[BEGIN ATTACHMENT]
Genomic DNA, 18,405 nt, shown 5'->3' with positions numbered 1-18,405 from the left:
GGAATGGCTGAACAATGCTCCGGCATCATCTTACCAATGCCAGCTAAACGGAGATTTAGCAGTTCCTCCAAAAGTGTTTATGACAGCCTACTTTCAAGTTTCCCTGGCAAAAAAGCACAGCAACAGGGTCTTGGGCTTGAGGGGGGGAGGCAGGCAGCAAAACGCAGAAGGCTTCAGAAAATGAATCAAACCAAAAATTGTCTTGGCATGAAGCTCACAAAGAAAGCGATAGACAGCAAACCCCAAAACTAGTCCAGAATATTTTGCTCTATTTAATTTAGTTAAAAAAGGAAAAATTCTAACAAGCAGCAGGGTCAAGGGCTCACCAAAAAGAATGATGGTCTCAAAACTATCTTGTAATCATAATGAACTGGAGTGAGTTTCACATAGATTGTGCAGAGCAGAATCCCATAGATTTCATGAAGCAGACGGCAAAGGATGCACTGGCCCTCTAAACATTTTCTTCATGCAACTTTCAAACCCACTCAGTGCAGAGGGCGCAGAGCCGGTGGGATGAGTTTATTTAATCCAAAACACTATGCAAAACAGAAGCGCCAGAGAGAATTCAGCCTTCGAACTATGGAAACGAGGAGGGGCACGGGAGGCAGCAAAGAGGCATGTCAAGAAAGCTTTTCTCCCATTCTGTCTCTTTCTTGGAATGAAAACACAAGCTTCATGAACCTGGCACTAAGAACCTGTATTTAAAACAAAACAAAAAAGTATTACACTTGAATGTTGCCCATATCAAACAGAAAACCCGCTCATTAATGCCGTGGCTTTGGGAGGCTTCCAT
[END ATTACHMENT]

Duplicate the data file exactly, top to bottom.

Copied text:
Genomic DNA, 18,405 nt, shown 5'->3' with positions numbered 1-18,405 from the left:
GGAATGGCTGAACAATGCTCCGGCATCATCTTACCAATGCCAGCTAAACGGAGATTTAGCAGTTCCTCCAAAAGTGTTTATGACAGCCTACTTTCAAGTTTCCCTGGCAAAAAAGCACAGCAACAGGGTCTTGGGCTTGAGGGGGGGAGGCAGGCAGCAAAACGCAGAAGGCTTCAGAAAATGAATCAAACCAAAAATTGTCTTGGCATGAAGCTCACAAAGAAAGCGATAGACAGCAAACCCCAAAACTAGTCCAGAATATTTTGCTCTATTTAATTTAGTTAAAAAAGGAAAAATTCTAACAAGCAGCAGGGTCAAGGGCTCACCAAAAAGAATGATGGTCTCAAAACTATCTTGTAATCATAATGAACTGGAGTGAGTTTCACATAGATTGTGCAGAGCAGAATCCCATAGATTTCATGAAGCAGACGGCAAAGGATGCACTGGCCCTCTAAACATTTTCTTCATGCAACTTTCAAACCCACTCAGTGCAGAGGGCGCAGAGCCGGTGGGATGAGTTTATTTAATCCAAAACACTATGCAAAACAGAAGCGCCAGAGAGAATTCAGCCTTCGAACTATGGAAACGAGGAGGGGCACGGGAGGCAGCAAAGAGGCATGTCAAGAAAGCTTTTCTCCCATTCTGTCTCTTTCTTGGAATGAAAACACAAGCTTCATGAACCTGGCACTAAGAACCTGTATTTAAAACAAAACAAAAAAGTATTACACTTGAATGTTGCCCATATCAAACAGAAAACCCGCTCATTAATGCCGTGGCTTTGGGAGGCTTCCAT